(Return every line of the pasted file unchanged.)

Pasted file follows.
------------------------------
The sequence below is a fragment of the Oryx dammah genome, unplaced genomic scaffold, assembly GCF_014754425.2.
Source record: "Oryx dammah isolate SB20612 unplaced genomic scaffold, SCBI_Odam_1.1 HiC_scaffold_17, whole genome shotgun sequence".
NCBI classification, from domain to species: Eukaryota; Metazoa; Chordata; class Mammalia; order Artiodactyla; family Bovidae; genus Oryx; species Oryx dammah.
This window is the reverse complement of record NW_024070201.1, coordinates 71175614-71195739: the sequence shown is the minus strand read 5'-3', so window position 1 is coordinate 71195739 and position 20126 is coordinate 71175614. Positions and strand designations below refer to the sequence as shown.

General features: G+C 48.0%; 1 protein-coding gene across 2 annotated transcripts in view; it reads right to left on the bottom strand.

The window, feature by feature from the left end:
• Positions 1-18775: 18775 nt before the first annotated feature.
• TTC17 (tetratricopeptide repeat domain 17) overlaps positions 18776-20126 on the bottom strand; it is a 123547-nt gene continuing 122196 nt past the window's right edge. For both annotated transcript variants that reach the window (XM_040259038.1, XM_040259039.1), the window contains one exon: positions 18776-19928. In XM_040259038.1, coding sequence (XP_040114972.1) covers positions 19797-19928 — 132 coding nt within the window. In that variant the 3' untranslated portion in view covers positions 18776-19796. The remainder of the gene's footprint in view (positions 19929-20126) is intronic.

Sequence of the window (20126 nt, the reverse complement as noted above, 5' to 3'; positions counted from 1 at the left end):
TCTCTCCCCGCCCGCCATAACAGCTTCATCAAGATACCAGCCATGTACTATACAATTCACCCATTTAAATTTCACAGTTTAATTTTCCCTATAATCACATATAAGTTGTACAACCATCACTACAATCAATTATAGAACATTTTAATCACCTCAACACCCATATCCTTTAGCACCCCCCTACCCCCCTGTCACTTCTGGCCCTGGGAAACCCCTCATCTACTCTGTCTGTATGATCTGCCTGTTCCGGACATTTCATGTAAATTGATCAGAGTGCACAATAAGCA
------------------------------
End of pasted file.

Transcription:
The sequence below is a fragment of the Oryx dammah genome, unplaced genomic scaffold, assembly GCF_014754425.2.
Source record: "Oryx dammah isolate SB20612 unplaced genomic scaffold, SCBI_Odam_1.1 HiC_scaffold_17, whole genome shotgun sequence".
NCBI classification, from domain to species: Eukaryota; Metazoa; Chordata; class Mammalia; order Artiodactyla; family Bovidae; genus Oryx; species Oryx dammah.
This window is the reverse complement of record NW_024070201.1, coordinates 71175614-71195739: the sequence shown is the minus strand read 5'-3', so window position 1 is coordinate 71195739 and position 20126 is coordinate 71175614. Positions and strand designations below refer to the sequence as shown.

General features: G+C 48.0%; 1 protein-coding gene across 2 annotated transcripts in view; it reads right to left on the bottom strand.

The window, feature by feature from the left end:
• Positions 1-18775: 18775 nt before the first annotated feature.
• TTC17 (tetratricopeptide repeat domain 17) overlaps positions 18776-20126 on the bottom strand; it is a 123547-nt gene continuing 122196 nt past the window's right edge. For both annotated transcript variants that reach the window (XM_040259038.1, XM_040259039.1), the window contains one exon: positions 18776-19928. In XM_040259038.1, coding sequence (XP_040114972.1) covers positions 19797-19928 — 132 coding nt within the window. In that variant the 3' untranslated portion in view covers positions 18776-19796. The remainder of the gene's footprint in view (positions 19929-20126) is intronic.

Sequence of the window (20126 nt, the reverse complement as noted above, 5' to 3'; positions counted from 1 at the left end):
TCTCTCCCCGCCCGCCATAACAGCTTCATCAAGATACCAGCCATGTACTATACAATTCACCCATTTAAATTTCACAGTTTAATTTTCCCTATAATCACATATAAGTTGTACAACCATCACTACAATCAATTATAGAACATTTTAATCACCTCAACACCCATATCCTTTAGCACCCCCCTACCCCCCTGTCACTTCTGGCCCTGGGAAACCCCTCATCTACTCTGTCTGTATGATCTGCCTGTTCCGGACATTTCATGTAAATTGATCAGAGTGCACAATAAGCA